Eine Pflegekraft wäscht am 03.05.2018 während der Nachtschicht eine Patientin. Die öffentliche Diskussion über den Pflegenotstand kam in Deutschland ins Rollen, nachdem der Krankenpfleger Alexander Jorde Bundeskanzlerin Angela Merkel in einer Talkshow gefragt hat, wie es sein könne, dass "in einem Land wie Deutschland Menschen stundenlang in ihren Ausscheidungen liegen müssen." Viele Pflegekräfte geben an, aufgrund des Arbeitspensums den wachsenden Aufgaben und ihren eigenen Ansprüchen nicht gerecht werden zu können. A patient is being washed on nightshift on the intensive care station on May 3rd, 2018. To keep the hygiene of the patients on a dignified level should be granted, but many German nurses report that they don't have the time to look after their patients adequately. The public discussion about the health care crisis (dt "Pflegenotstand") started, when nurse Alexander Jorde asked Angela Merkel in a talk show how it could happen that "in a country like Germany people have to lay in their own excrements for hours". Since 1991, the situation for nurses in German hospitals has continually grown worse due to political and economic reasons. Privatization of hospitals is ongoing, and because of a change in the accounting settlement system the financial pressure on hospitals is high.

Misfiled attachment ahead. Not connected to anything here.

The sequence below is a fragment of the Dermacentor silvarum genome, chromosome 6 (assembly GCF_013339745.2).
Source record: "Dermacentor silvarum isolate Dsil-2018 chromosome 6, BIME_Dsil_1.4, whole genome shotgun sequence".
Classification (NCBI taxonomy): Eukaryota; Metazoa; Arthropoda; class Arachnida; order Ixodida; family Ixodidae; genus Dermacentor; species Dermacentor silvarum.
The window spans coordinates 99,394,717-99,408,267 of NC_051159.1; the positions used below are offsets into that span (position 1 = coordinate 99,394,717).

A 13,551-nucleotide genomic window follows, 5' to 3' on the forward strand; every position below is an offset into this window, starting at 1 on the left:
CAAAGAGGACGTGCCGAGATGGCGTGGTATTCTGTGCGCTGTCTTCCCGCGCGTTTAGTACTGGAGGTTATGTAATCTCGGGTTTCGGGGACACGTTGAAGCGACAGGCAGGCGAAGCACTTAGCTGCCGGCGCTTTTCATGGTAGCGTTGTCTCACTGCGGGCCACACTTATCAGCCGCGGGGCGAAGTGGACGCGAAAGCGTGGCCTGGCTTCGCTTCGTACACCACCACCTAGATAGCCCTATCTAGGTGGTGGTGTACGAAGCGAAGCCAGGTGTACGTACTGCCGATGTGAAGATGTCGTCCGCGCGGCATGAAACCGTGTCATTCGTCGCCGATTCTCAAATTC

As a consequence, shifts are understaffed and the pressure on the remaining nurses is enormous. As good nursing takes time and expertise, many nurses feel they cannot meet their standards when looking after their patients, leading to physical and mental exhaustion. Often times, nurses are called back to work when on holiday, or they have to work alternating shifts in a row. Going on strike as a unity is hard, as the first people who suffer are the patients. However, the public community doesn't value their work, personally or financially, as it touches on our weakness as people, which we don't want to be reminded of in everyday life. Especially young nurses don’t